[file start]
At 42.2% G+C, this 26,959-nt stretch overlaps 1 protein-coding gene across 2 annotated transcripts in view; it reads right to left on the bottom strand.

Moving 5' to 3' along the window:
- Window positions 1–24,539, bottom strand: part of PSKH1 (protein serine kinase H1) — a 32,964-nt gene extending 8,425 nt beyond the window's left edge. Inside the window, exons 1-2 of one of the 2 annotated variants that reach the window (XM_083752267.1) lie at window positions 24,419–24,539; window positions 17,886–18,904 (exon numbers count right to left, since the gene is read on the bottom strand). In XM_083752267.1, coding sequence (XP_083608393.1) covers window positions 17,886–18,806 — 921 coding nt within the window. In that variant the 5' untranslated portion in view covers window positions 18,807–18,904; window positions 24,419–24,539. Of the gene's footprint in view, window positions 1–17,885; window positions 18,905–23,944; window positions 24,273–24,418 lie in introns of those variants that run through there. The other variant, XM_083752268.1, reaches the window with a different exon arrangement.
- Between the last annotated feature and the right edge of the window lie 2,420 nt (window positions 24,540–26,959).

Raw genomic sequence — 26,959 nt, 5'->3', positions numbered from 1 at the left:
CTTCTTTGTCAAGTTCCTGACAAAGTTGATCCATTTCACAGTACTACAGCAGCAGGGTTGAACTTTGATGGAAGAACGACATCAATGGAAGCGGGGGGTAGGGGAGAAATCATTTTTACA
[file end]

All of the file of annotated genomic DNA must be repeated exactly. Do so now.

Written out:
At 42.2% G+C, this 26,959-nt stretch overlaps 1 protein-coding gene across 2 annotated transcripts in view; it reads right to left on the bottom strand.

Moving 5' to 3' along the window:
- Window positions 1–24,539, bottom strand: part of PSKH1 (protein serine kinase H1) — a 32,964-nt gene extending 8,425 nt beyond the window's left edge. Inside the window, exons 1-2 of one of the 2 annotated variants that reach the window (XM_083752267.1) lie at window positions 24,419–24,539; window positions 17,886–18,904 (exon numbers count right to left, since the gene is read on the bottom strand). In XM_083752267.1, coding sequence (XP_083608393.1) covers window positions 17,886–18,806 — 921 coding nt within the window. In that variant the 5' untranslated portion in view covers window positions 18,807–18,904; window positions 24,419–24,539. Of the gene's footprint in view, window positions 1–17,885; window positions 18,905–23,944; window positions 24,273–24,418 lie in introns of those variants that run through there. The other variant, XM_083752268.1, reaches the window with a different exon arrangement.
- Between the last annotated feature and the right edge of the window lie 2,420 nt (window positions 24,540–26,959).

Raw genomic sequence — 26,959 nt, 5'->3', positions numbered from 1 at the left:
CTTCTTTGTCAAGTTCCTGACAAAGTTGATCCATTTCACAGTACTACAGCAGCAGGGTTGAACTTTGATGGAAGAACGACATCAATGGAAGCGGGGGGTAGGGGAGAAATCATTTTTACA